Celia Chazelle, professor of history, was elected a 2019 fellow of the Medieval Academy of America, joining the ranks of fewer than 200 of the most distinguished medievalists in the country. She was formally inducted at the Medieval Academy’s annual meeting at the University of Pennsylvania in Philadelphia on Saturday, March 9.
“Being named an active fellow of the academy is an honor that recognizes your contributions — usually over many years — to the field of medieval studies,” says Chazelle.
And it’s an honor she didn’t expect to receive.
“I got my PhD in 1985, and I’ve spent years publishing things—books, volumes of essays, articles. In this field, you publish things, and it feels like you’re putting things into a black hole. Sometimes you get feedback, but you don’t necessarily have a sense of what the impact is. To get an honor like this is an indication that ‘Oh! People are reading what I wrote!’ It’s very exciting to know,” she says.
Chazelle’s studies focus primarily on religious life in the Middle Ages. However, growing inequity has inspired her to explore the connection between medieval studies and contemporary social justice issues.
Although Chazelle recalls being shocked and thrilled when she received the news of her election, she does suspect the Academy’s decision is connected to the recent publication of her book, The Codex Amiatinus and its “Sister” Bibles: Scripture, Liturgy, and Art in the Milieu of the Venerable Bede, in January 2019. In her newest book, Chazelle examines the religious and cultural context of the Bibles made at the northern English monastery of Wearmouth–Jarrow. Read more in the winter 2019 issue of TCNJ Magazine.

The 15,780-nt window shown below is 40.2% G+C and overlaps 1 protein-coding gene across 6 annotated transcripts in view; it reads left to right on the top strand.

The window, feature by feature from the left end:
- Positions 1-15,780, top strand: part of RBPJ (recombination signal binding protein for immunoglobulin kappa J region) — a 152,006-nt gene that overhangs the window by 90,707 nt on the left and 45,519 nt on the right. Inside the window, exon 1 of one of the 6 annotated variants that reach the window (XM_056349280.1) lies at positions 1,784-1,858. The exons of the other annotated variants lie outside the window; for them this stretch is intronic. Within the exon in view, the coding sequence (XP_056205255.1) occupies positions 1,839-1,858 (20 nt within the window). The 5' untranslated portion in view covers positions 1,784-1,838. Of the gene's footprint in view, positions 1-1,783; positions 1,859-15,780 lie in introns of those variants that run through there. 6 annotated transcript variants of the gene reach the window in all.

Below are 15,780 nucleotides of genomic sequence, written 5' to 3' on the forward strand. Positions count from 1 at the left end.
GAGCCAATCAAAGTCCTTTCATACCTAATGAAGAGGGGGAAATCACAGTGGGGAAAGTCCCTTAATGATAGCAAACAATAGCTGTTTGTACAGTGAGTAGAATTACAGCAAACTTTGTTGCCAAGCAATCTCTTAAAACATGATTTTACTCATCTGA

Founded in 1925, the Medieval Academy of America is the flagship organization for medieval studies in North America. The academy supports research and publication in all aspects of the Middle Ages, including medieval art, history, law, literature, music, philosophy, and religion. It provides prestigious fellowships and grants to medieval scholars interested in these subjects.The Academy has a maximum of 125 Fellows and 75 Corresponding Fellows.
— Sarah Voorhees ’20